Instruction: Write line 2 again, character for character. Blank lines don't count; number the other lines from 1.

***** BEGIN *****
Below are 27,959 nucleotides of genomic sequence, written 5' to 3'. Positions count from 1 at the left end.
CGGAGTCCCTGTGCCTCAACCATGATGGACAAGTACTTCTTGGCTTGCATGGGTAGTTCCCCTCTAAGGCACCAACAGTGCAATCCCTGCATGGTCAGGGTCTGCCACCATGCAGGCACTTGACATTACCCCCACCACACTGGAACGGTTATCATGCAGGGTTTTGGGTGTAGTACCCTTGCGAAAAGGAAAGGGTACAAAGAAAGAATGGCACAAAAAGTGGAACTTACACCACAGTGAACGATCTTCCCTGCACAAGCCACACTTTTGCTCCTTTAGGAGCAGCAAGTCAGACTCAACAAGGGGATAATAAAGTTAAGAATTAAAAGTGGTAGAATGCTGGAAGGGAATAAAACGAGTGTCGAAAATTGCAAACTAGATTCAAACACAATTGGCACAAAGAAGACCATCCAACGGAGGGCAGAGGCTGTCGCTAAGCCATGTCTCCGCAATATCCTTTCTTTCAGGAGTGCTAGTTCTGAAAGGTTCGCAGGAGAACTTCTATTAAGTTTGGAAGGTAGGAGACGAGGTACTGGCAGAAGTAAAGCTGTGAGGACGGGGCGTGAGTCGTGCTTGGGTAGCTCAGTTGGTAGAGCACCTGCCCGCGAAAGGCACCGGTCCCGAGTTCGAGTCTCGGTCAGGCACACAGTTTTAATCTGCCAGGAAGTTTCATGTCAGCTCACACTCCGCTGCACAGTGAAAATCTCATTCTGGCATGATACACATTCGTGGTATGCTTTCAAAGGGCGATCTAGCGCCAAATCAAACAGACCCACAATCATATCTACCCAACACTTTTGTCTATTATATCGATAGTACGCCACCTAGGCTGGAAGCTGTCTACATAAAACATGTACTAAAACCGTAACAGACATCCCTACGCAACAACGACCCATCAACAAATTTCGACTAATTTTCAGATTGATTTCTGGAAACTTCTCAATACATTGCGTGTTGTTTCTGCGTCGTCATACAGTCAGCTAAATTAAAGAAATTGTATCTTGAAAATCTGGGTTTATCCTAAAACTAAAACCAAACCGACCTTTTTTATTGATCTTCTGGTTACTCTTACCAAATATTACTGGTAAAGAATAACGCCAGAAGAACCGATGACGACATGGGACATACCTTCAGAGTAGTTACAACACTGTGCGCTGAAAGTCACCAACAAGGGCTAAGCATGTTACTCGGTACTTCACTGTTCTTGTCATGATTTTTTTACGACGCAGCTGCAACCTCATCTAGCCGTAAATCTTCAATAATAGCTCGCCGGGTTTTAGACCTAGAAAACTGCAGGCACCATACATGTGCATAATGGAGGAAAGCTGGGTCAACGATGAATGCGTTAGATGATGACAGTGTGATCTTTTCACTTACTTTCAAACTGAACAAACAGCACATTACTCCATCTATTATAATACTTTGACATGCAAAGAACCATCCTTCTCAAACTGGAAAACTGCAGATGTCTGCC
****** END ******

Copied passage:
CGGAGTCCCTGTGCCTCAACCATGATGGACAAGTACTTCTTGGCTTGCATGGGTAGTTCCCCTCTAAGGCACCAACAGTGCAATCCCTGCATGGTCAGGGTCTGCCACCATGCAGGCACTTGACATTACCCCCACCACACTGGAACGGTTATCATGCAGGGTTTTGGGTGTAGTACCCTTGCGAAAAGGAAAGGGTACAAAGAAAGAATGGCACAAAAAGTGGAACTTACACCACAGTGAACGATCTTCCCTGCACAAGCCACACTTTTGCTCCTTTAGGAGCAGCAAGTCAGACTCAACAAGGGGATAATAAAGTTAAGAATTAAAAGTGGTAGAATGCTGGAAGGGAATAAAACGAGTGTCGAAAATTGCAAACTAGATTCAAACACAATTGGCACAAAGAAGACCATCCAACGGAGGGCAGAGGCTGTCGCTAAGCCATGTCTCCGCAATATCCTTTCTTTCAGGAGTGCTAGTTCTGAAAGGTTCGCAGGAGAACTTCTATTAAGTTTGGAAGGTAGGAGACGAGGTACTGGCAGAAGTAAAGCTGTGAGGACGGGGCGTGAGTCGTGCTTGGGTAGCTCAGTTGGTAGAGCACCTGCCCGCGAAAGGCACCGGTCCCGAGTTCGAGTCTCGGTCAGGCACACAGTTTTAATCTGCCAGGAAGTTTCATGTCAGCTCACACTCCGCTGCACAGTGAAAATCTCATTCTGGCATGATACACATTCGTGGTATGCTTTCAAAGGGCGATCTAGCGCCAAATCAAACAGACCCACAATCATATCTACCCAACACTTTTGTCTATTATATCGATAGTACGCCACCTAGGCTGGAAGCTGTCTACATAAAACATGTACTAAAACCGTAACAGACATCCCTACGCAACAACGACCCATCAACAAATTTCGACTAATTTTCAGATTGATTTCTGGAAACTTCTCAATACATTGCGTGTTGTTTCTGCGTCGTCATACAGTCAGCTAAATTAAAGAAATTGTATCTTGAAAATCTGGGTTTATCCTAAAACTAAAACCAAACCGACCTTTTTTATTGATCTTCTGGTTACTCTTACCAAATATTACTGGTAAAGAATAACGCCAGAAGAACCGATGACGACATGGGACATACCTTCAGAGTAGTTACAACACTGTGCGCTGAAAGTCACCAACAAGGGCTAAGCATGTTACTCGGTACTTCACTGTTCTTGTCATGATTTTTTTACGACGCAGCTGCAACCTCATCTAGCCGTAAATCTTCAATAATAGCTCGCCGGGTTTTAGACCTAGAAAACTGCAGGCACCATACATGTGCATAATGGAGGAAAGCTGGGTCAACGATGAATGCGTTAGATGATGACAGTGTGATCTTTTCACTTACTTTCAAACTGAACAAACAGCACATTACTCCATCTATTATAATACTTTGACATGCAAAGAACCATCCTTCTCAAACTGGAAAACTGCAGATGTCTGCC